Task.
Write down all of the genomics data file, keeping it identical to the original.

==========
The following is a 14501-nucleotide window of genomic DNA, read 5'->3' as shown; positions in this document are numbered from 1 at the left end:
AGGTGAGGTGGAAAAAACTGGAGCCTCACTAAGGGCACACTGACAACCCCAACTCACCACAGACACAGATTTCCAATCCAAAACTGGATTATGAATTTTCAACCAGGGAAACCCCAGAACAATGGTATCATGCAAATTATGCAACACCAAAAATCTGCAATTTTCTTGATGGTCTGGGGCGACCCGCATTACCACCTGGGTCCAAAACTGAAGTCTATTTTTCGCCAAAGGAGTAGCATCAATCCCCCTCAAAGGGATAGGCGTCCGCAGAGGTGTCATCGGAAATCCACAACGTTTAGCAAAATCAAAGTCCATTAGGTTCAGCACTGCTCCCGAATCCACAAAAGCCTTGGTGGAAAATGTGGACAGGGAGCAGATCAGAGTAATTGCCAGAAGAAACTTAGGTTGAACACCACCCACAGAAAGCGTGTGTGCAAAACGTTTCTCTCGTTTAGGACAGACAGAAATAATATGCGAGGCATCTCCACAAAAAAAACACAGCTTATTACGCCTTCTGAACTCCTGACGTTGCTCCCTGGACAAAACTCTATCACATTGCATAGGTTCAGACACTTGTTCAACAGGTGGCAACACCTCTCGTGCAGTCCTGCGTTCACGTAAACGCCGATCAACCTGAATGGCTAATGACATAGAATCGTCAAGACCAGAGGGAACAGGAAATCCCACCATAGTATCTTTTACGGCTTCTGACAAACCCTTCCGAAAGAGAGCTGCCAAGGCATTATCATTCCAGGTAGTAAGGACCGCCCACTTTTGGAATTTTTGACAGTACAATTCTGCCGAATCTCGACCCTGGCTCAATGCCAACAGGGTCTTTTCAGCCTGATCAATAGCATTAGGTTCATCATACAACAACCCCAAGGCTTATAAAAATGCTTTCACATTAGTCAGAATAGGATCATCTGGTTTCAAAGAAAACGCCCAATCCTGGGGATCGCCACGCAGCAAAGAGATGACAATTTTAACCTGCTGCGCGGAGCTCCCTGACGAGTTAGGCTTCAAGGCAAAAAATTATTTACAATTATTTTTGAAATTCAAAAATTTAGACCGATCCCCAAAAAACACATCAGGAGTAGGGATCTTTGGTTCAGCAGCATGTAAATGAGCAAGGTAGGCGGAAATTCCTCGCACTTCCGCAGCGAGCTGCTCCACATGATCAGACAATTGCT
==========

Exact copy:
The following is a 14501-nucleotide window of genomic DNA, read 5'->3' as shown; positions in this document are numbered from 1 at the left end:
AGGTGAGGTGGAAAAAACTGGAGCCTCACTAAGGGCACACTGACAACCCCAACTCACCACAGACACAGATTTCCAATCCAAAACTGGATTATGAATTTTCAACCAGGGAAACCCCAGAACAATGGTATCATGCAAATTATGCAACACCAAAAATCTGCAATTTTCTTGATGGTCTGGGGCGACCCGCATTACCACCTGGGTCCAAAACTGAAGTCTATTTTTCGCCAAAGGAGTAGCATCAATCCCCCTCAAAGGGATAGGCGTCCGCAGAGGTGTCATCGGAAATCCACAACGTTTAGCAAAATCAAAGTCCATTAGGTTCAGCACTGCTCCCGAATCCACAAAAGCCTTGGTGGAAAATGTGGACAGGGAGCAGATCAGAGTAATTGCCAGAAGAAACTTAGGTTGAACACCACCCACAGAAAGCGTGTGTGCAAAACGTTTCTCTCGTTTAGGACAGACAGAAATAATATGCGAGGCATCTCCACAAAAAAAACACAGCTTATTACGCCTTCTGAACTCCTGACGTTGCTCCCTGGACAAAACTCTATCACATTGCATAGGTTCAGACACTTGTTCAACAGGTGGCAACACCTCTCGTGCAGTCCTGCGTTCACGTAAACGCCGATCAACCTGAATGGCTAATGACATAGAATCGTCAAGACCAGAGGGAACAGGAAATCCCACCATAGTATCTTTTACGGCTTCTGACAAACCCTTCCGAAAGAGAGCTGCCAAGGCATTATCATTCCAGGTAGTAAGGACCGCCCACTTTTGGAATTTTTGACAGTACAATTCTGCCGAATCTCGACCCTGGCTCAATGCCAACAGGGTCTTTTCAGCCTGATCAATAGCATTAGGTTCATCATACAACAACCCCAAGGCTTATAAAAATGCTTTCACATTAGTCAGAATAGGATCATCTGGTTTCAAAGAAAACGCCCAATCCTGGGGATCGCCACGCAGCAAAGAGATGACAATTTTAACCTGCTGCGCGGAGCTCCCTGACGAGTTAGGCTTCAAGGCAAAAAATTATTTACAATTATTTTTGAAATTCAAAAATTTAGACCGATCCCCAAAAAACACATCAGGAGTAGGGATCTTTGGTTCAGCAGCATGTAAATGAGCAAGGTAGGCGGAAATTCCTCGCACTTCCGCAGCGAGCTGCTCCACATGATCAGACAATTGCT